Example 1The attached workspace shows an example use of the Rasterizer transformer. The Rasterizer has now been split into two transformers with slightly different functions, ImageRasterizer & NumericRasterizer
NB: For privacy/copyright reasons the source data isn't attached
In this example, an Ordnance Survey NTF vector dataset is turned into a GeoTIFF raster dataset. Available settings are the grid size of the raster and the background colour. In this case the grid is 1000 x 1000 so, for a 1000m square dataset, it gives a 1m resolution. The background colour is a medium grey. The original vector features were assigned a white colour (fme_color=1,1,1).
Above: an ImageRasterizer transformer was used to convert an Ordnance Survey vector dataset (left) into a GeoTIFF raster dataset (right).
Example 2This scenario shows how a DWG file with multiple layers can be transformed into a raster with the ImageRasterizer transformer.
The source DWG file consists of the following layers:
- elevation points
- tile boundary
Before rasterizing, the following steps are performed:
- Change existing colors in a certain coding system to more traditional for raster or paper maps
- Extract contour elevation for separating regular contours (every 10 metres) from index contours (every 50 metres)
- Extract elevation and then add and stroke labels for elevation points
- Replace elevation points with small circles for better visibility
- Split waterbodies into areas and outlines for setting different fill and outline colors
- Force everything to 2D so fme_color is used during rasterization
- Buffer and create a donut from the tile boundary to make the boundary thicker
- Set priority and sort features so contours are on top of hydrography etc
- Reproject from LL83 to UTM83-12 (just to show that it's also possible)
After that, the result is sent to the ImageRasterizer and then to a raster writer, in our case, GeoTIFF.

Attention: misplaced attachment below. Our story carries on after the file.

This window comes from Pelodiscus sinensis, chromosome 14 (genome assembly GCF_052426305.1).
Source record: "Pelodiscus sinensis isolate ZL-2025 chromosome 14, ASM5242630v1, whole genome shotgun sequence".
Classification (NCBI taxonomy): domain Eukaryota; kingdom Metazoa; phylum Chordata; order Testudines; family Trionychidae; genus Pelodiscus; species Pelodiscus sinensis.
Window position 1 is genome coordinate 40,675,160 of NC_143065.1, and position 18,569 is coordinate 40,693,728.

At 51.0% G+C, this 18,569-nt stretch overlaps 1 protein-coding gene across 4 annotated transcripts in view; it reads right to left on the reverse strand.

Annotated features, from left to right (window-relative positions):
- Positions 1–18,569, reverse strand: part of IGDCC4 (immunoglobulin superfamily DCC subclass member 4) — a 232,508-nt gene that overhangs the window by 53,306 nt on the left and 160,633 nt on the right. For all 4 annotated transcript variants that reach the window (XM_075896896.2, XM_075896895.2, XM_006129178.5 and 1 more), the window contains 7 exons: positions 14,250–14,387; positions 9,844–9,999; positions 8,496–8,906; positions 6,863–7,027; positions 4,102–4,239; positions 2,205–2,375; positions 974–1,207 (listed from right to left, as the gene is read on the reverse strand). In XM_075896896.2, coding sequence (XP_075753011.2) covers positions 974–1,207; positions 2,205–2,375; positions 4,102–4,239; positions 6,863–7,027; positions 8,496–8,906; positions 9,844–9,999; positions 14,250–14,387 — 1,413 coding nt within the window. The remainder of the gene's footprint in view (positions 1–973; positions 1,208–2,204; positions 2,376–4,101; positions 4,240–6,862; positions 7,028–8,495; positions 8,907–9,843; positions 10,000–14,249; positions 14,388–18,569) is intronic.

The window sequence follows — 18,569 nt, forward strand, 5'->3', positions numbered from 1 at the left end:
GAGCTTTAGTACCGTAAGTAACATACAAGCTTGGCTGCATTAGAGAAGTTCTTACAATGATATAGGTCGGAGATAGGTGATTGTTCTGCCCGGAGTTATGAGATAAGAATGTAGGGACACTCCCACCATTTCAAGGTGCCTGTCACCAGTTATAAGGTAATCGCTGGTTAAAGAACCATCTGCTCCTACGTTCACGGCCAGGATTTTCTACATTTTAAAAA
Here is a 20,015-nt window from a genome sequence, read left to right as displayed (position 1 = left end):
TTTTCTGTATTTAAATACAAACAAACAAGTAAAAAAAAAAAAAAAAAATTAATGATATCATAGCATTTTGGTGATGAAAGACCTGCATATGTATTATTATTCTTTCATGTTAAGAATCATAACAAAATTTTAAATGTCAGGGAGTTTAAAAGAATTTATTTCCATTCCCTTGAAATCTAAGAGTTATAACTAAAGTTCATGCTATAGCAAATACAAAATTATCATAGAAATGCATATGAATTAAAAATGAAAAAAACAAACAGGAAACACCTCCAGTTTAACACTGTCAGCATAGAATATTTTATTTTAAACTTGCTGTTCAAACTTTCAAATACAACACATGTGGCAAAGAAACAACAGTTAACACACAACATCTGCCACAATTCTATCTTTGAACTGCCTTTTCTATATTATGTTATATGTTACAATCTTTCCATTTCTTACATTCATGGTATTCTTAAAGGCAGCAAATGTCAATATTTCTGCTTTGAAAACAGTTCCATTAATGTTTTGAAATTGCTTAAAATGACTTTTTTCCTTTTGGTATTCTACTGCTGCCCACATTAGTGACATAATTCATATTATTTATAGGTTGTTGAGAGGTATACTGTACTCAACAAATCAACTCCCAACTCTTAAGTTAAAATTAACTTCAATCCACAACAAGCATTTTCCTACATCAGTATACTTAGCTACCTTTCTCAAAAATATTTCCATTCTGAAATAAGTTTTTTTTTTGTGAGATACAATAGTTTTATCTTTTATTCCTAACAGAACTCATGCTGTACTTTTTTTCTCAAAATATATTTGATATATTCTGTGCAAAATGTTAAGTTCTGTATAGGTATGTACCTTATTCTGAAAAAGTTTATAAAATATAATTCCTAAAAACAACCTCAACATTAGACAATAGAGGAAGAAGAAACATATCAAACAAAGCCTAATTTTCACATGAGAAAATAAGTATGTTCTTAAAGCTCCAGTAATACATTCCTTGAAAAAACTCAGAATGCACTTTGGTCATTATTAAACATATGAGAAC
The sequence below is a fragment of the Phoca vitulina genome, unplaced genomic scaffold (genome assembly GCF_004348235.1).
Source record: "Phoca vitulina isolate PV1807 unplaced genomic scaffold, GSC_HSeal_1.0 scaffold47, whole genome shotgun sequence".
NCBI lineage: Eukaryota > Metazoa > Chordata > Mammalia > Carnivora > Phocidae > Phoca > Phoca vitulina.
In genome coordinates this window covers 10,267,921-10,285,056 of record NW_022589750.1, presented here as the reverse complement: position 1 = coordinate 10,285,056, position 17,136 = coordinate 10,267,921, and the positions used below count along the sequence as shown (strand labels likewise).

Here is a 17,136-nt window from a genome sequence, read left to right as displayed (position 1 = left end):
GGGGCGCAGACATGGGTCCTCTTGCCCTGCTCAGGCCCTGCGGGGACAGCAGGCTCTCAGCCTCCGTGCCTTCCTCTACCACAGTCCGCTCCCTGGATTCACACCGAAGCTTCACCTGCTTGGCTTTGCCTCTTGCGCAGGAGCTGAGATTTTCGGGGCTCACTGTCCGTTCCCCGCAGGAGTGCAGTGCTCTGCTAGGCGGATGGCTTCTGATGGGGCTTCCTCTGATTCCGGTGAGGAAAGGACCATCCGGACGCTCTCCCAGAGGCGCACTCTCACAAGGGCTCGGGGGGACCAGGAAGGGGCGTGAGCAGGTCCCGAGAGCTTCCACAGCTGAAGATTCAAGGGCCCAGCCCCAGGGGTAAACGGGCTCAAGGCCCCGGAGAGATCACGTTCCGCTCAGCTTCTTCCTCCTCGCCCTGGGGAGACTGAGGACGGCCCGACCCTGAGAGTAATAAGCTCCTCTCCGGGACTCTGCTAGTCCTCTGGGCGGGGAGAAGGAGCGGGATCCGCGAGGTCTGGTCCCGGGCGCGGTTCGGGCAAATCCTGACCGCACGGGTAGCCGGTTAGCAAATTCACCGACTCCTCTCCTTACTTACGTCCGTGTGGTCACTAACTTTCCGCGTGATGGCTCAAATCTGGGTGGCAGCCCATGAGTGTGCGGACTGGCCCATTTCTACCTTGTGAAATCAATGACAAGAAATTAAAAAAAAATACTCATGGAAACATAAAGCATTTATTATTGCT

In some cases, multiple ImageRasterizers may be used if different rasterization parameters are required. For example, anti-aliasing is good for contours, but not very good for rectangular tile boundaries - it's the case where we should use two rasterizers for a contour file with a frame. When more than one ImageRasterizer is used, a RasterMosaicker is also required to bring all the rasters into one.
RasterizationOne.fmwt shows how to use one ImageRasterizer for multiple layers. It's well commented, use it as a main example. RasterizationMany.fmwt shows multiple ImageRasterizers and RasterMosaicker, which combines all the rasters together.
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There are several different ways in FME to convert from raster to vector. However, because the data models are so different, any such conversion is always an interpretation, so you have to think exactly how you want to interpret your raster before you can do this kind of conversion. For example, you could take an integer raster, interpret it as grey scale, and then look for lines that you want to interpret as vector lines. Or you could take the same raster, interpret it as elevation, and then generate a vector surface model TIN based on those elevation points. So you can get radically different results based on your interpretation. Perhaps you want to classify your integer raster. This is not that hard to do though it takes a few transformers and some processing. In fact, any vector / raster conversion is always process intensive.
The goal is to take data in 3 different formats (IDRISI, SHAPE and PNG), combine it, and write it all to one georeferenced PNG file.
Overview of raster processing in FME.
Several examples of how the RasterInterpretationCoercer can help you optimize your raster data for display or further processing.
The RasterCellCoercer vectorizes raster data by converting each cell into either a point feature or polygon feature.